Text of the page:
First big addition is a set of Image manipulation functions have been added to crop, resize, colorize, flip, dither and even draw image-to-image or text-to-image. Now a basic image processing can be done before converting the image to texture for usage.
SpriteFonts system has been improved, adding support for AngelCode fonts (.fnt) and TrueType Fonts (using stb_truetype helper library). Now raylib can read standard .fnt font data and also generate at loading a SpriteFont from a TTF file.
New physac physics module for basic 2D physics support. Still in development but already functional. Module comes with some usage examples for basic jump and level interaction and also force-based physic movements.
raymath module has been reviewed; some bugs have been solved and the module has been converted to a header-only file for easier portability, optionally, functions can also be used as inline.
gestures module has redesigned and simplified, now it can process touch events from any source, including mouse. This way, gestures system can be used on any platform providing an unified way to work with inputs and allowing the user to create multiplatform games with only one source code.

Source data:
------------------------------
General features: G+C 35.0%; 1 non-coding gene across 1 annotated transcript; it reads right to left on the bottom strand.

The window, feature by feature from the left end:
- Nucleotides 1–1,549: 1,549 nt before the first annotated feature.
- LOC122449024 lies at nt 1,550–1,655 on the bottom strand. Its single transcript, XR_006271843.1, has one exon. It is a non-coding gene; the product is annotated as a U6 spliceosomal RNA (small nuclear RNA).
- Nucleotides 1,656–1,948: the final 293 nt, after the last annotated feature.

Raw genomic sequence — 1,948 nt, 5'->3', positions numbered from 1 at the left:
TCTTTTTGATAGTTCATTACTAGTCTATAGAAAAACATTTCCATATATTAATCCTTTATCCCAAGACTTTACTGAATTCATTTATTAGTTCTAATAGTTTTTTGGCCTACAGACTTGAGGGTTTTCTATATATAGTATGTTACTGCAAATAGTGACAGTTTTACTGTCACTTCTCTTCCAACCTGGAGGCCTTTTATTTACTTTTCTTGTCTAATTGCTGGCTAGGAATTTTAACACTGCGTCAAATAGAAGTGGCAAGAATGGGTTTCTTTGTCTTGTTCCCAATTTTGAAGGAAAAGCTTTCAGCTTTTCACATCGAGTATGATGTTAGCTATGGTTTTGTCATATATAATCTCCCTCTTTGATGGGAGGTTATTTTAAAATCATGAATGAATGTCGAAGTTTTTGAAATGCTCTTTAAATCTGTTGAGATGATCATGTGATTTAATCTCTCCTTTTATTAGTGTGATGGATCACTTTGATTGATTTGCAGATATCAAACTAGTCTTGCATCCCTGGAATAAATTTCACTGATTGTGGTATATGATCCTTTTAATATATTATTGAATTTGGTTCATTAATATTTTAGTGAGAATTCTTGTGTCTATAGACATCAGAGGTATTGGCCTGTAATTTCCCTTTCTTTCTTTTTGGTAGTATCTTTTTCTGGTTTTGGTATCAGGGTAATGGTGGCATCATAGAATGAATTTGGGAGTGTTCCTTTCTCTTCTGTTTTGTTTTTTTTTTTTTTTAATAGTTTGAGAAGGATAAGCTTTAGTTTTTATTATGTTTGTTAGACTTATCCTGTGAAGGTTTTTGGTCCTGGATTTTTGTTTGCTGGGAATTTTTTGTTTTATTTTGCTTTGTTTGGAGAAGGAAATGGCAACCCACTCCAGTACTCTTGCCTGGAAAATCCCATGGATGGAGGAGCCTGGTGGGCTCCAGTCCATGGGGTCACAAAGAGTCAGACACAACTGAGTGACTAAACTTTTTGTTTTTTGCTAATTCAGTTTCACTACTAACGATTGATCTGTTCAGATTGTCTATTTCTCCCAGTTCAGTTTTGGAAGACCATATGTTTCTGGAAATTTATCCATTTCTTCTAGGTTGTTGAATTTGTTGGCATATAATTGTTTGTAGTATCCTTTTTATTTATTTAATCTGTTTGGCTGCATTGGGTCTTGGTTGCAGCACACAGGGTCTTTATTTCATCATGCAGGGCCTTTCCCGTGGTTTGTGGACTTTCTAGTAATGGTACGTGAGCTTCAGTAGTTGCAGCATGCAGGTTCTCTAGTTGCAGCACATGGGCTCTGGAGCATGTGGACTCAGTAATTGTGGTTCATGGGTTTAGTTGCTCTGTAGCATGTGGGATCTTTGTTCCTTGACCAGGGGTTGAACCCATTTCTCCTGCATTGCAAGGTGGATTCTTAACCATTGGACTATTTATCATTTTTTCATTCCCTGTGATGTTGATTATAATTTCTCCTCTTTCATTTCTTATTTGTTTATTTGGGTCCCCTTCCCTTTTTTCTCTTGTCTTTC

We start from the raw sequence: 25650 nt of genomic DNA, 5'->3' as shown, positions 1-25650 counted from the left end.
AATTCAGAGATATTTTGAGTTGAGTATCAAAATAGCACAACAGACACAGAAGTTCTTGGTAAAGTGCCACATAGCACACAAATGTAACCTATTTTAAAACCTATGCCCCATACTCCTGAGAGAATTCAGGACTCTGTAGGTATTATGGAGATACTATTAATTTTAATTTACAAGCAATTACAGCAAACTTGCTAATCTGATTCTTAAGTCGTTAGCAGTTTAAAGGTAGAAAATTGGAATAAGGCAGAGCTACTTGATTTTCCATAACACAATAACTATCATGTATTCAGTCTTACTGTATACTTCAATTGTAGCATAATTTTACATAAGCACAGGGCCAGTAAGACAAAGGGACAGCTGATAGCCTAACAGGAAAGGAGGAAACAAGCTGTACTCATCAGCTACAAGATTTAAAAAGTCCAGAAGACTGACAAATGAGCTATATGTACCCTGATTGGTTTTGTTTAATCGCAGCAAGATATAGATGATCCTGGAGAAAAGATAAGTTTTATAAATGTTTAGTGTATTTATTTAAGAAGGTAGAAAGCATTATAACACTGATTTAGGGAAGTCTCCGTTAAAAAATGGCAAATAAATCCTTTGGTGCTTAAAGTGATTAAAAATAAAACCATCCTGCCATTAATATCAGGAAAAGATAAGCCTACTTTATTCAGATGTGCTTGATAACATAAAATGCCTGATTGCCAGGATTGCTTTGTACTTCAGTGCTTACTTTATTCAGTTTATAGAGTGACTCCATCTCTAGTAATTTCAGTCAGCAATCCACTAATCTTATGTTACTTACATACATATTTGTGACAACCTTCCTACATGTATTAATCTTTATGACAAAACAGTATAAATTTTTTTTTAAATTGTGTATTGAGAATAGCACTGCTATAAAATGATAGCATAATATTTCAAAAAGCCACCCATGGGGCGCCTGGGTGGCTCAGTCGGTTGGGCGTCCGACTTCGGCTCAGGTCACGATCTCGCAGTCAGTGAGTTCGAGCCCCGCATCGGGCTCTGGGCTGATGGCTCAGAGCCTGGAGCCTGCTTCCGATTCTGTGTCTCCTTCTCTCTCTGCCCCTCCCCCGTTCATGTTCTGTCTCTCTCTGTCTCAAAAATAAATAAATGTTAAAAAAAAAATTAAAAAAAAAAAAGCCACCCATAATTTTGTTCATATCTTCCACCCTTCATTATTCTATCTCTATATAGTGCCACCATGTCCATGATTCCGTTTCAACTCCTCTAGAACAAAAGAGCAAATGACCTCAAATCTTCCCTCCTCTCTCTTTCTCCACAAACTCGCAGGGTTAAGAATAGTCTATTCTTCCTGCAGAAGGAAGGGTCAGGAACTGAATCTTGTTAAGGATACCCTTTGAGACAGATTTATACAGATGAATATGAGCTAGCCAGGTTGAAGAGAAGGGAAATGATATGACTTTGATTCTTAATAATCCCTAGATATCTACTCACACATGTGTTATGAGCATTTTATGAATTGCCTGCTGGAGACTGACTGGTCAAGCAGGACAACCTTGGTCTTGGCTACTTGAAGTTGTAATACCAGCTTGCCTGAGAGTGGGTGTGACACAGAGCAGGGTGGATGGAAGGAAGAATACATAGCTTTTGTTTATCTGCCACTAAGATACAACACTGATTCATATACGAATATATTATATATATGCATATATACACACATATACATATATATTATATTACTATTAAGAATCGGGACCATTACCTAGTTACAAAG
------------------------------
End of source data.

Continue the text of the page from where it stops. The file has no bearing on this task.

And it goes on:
Raspberry Pi input system has been redesigned to better read raw inputs using generic Linux event handlers (keyboard:
Gamepad support has also been added (experimental).
Other important improvements are the functional raycast system for 3D picking, including some ray collision-detection functions, and the addition of two simple functions for persistent data storage. Now raylib user can save and load game data in a file (only some platforms supported). A simple easings module has also been added for values animation.
Up to 8 new code examples have been added to show the new raylib features and +10 complete game samples have been provided to learn how to create some classic games like Arkanoid, Asteroids, Missile Commander, Snake or Tetris.
Lots of code changes and lots of hours of hard work have concluded in this amazing new raylib 1.4.
notes on raylib 1.5
On July 2016, after 5 months of raylib 1.4 release, arrives raylib 1.5. This new version is the biggest boost of the library until now, lots of parts of the library have been redesigned, lots of bugs have been solved and some AMAZING new features have been added.